Thanksgiving in Venezuela: A story of Biculturalism, Food, and Love.


Thanksgiving was always one of my favorite holidays, because it was one just for us. The story of our thanksgiving goes back over half a century and it’s a story that has had a great influence on who I am today.

My grandparents came to Venezuela back in 1948 with 2 little girls, a few bucks to their name and hearts full of hope.  They had arrived to a very prosperous country that welcomed them, and all immigrants, with open arms.  It was a time when a lot of Americans arrived to Venezuela’s western coast to settle into oil camps.


The Cox family in 1948.

My Grandparents lived happily with their family and friends in their close knit community, where everyone was  from the U.S. or “Americanized.” This meant that there was very little need to speak Spanish fluently, with store clerks that spoke English and “American” schools for their children. As the years passed, 2 new little girls (including my mother) were born in this new country. To them, growing up in Venezuela and often visiting family in Texas offered the best of both worlds, from which they created a dual-culture all of their own. One of the greatest examples of this dual culture was our very own Venezuelan Thanksgiving.

Thanksgiving, although a popular U.S. Holiday, is not celebrated in Venezuela and back in the 1950s it was difficult to find some of the wonderful holiday staples that are traditional to the meal. Through frequent trips to the U.S. and the advent of canned goods and boxed mixes, however, my grandparents made it a mission to celebrate this beloved holiday.

As the years passed, and their children and grandchildren grew up, this Venezuelan thanksgiving became a tradition that evolved to reflect us as a family and it is one of my fondest childhood (and adulthood) memories.

Thanksgiving dinner was always celebrated at my grandmother’s home in La Concepción, a small town in the outskirts of Maracaibo. My grandmother was the Queen of Thanksgiving, a holiday that was hers to do with as she pleased. There were no other events, no juggling of dates or family members, and everyone was welcomed with open arms. However, you always had to make sure you had enough room for that pecan pie!

The Queen of Thanksgiving herself, Grandma Cleo

The Queen of Thanksgiving herself, Grandma Cleo

As many of you know, hosting a holiday tradition in a different place has to come with some adjustments, but maybe that is what made our Venezuelan Thanksgiving even more special.  As you can imagine, celebrating a holiday on a Thursday was next to impossible, with their married daughters, grandchildren, and eventually great-grandchildren all on Venezuelan calendars. Celebrating on the Saturday after Thanksgiving was the first compromise.

The Menu
The food was another place where new traditions would evolve. Apples were not that popular in Venezuela until recently, so apple pie was never that prominent, but the pecan pie and pumpkin pies were ever-present. With the addition of new family members, new Venezuelan recipes came to accompany the traditional fare and my grandmother picked up a few tricks from Venezuelan cuisine along the way.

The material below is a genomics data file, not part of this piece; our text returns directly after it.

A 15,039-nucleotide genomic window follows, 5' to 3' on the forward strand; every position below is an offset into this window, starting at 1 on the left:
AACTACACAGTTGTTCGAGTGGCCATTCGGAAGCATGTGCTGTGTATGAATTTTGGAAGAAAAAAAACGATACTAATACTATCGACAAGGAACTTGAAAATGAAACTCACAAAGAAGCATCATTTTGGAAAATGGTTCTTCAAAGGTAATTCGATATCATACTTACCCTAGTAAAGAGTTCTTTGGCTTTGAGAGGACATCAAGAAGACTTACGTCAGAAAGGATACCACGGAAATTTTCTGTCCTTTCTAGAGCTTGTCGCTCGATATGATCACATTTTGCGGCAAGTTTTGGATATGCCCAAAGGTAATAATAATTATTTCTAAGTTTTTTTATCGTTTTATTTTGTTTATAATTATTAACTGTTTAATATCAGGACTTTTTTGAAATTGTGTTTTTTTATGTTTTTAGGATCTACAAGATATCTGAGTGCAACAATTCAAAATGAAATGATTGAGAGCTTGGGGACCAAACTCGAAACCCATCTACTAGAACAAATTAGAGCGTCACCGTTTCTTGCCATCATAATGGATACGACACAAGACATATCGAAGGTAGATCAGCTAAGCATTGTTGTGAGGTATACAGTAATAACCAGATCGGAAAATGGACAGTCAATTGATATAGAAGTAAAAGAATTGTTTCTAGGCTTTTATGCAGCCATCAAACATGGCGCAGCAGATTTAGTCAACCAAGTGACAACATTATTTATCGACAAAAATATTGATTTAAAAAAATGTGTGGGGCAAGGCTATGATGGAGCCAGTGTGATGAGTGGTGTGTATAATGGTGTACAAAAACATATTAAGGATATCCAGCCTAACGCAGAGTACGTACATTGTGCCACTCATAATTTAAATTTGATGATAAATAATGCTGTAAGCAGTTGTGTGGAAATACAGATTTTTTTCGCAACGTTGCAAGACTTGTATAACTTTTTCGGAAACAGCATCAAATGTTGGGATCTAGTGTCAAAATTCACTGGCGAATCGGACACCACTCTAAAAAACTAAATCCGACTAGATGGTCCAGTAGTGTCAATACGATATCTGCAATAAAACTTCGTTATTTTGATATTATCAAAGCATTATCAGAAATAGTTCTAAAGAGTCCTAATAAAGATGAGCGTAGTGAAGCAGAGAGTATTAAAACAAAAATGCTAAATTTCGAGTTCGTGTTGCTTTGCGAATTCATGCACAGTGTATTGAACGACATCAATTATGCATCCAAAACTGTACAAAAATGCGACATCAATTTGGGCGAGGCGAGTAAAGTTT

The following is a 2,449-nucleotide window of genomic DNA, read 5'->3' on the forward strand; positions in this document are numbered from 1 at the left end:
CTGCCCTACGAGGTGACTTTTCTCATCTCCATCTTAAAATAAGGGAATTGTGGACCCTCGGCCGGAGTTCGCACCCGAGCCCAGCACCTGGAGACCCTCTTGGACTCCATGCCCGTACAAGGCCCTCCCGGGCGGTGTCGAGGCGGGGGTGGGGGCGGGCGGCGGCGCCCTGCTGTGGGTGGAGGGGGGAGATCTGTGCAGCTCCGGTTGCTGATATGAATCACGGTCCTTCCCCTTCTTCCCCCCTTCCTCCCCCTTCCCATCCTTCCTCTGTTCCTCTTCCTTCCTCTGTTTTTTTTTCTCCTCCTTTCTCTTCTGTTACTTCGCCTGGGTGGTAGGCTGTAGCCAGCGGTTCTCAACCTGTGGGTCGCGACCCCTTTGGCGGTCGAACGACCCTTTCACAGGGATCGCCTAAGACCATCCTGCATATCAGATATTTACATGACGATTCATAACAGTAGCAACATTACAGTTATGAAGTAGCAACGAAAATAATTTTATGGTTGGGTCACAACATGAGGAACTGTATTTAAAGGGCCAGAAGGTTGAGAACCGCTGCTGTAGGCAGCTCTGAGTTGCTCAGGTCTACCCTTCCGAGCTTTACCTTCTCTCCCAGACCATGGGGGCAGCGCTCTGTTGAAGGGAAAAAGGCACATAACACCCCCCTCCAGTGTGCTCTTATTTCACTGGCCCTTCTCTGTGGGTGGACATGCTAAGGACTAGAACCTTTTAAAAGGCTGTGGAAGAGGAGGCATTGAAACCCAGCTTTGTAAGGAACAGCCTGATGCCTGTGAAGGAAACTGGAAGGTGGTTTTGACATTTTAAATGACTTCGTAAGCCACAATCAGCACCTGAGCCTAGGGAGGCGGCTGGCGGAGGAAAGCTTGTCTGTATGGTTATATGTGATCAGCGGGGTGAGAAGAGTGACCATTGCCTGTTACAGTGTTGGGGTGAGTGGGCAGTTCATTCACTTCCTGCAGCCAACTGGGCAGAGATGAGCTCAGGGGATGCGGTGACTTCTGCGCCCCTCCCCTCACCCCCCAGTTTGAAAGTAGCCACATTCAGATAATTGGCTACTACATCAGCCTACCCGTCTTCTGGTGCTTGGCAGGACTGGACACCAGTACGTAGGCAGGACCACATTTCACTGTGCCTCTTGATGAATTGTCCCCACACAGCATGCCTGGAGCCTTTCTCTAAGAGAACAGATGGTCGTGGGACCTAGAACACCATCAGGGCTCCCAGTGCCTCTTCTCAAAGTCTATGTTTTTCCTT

It wouldn’t be turkey day without the bird, and thanks to some enterprising businessmen, turkeys were available in select stores in town.  The dressing was cornbread, of course, made with Funche La Lucha, (the closest thing to coarse yellow corn meal) baked with vegetables and turkey stock and served with giblet gravy. We later switched to Cachapa mix (corn pancake mix – deliciousness) to make the dressing, but it was still amazing.  Cranberries were canned and jellied, the corn was fresh and fried, and the string bean casserole made with real Campbell’s cream of mushrooms. We also had mashed potatoes, baked beans, pecan pie, pumpkin pie, carrot cake, mincemeat bars, lemon pie, quesillo (condensed milk and caramel flan, and yes it is as good as it sounds) and fruit salad, all made from scratch with the exception of some imported ingredients, and it was all eaten with gusto. Large pitchers of iced tea and café guayoyito (a filtered and less concentrated cup, but it’s still made with some of the best coffee in the world!)  finished off the meal.

After we served our plates buffet style and we sat down to say grace in several tables across living room and dining room, (we were 20 and counting) and looked down at all this delicious food made with love by grandma and my aunts you could just see her smile, all of her chicks were back in the nest, all that effort paid off.

Some of the children and grandchildren of Grandma Cleo.

Some of the children and grandchildren of Grandma Cleo.

Some compromises were made, but Thanksgiving Sunday Supper was a must, and it was Grandma’s pride and joy.  Later on daughters and granddaughters (even me!) started to bring dishes of their own to these gatherings, right until grandma moved back to Texas. Now, we all celebrate thanksgiving in our own homes, celebrating our heritage with our new families, and we stick to tradition, our own tradition of incorporating our loved one’s favorite dishes to this holiday.  After all, this is a day for being thankful and counting one’s blessings, and family is the most special blessing of all.

About the author

Becky Becky Garcia-Muir is a Southern belle from way South, a Bilingual teacher and mom, and community manager for Learn Safari.



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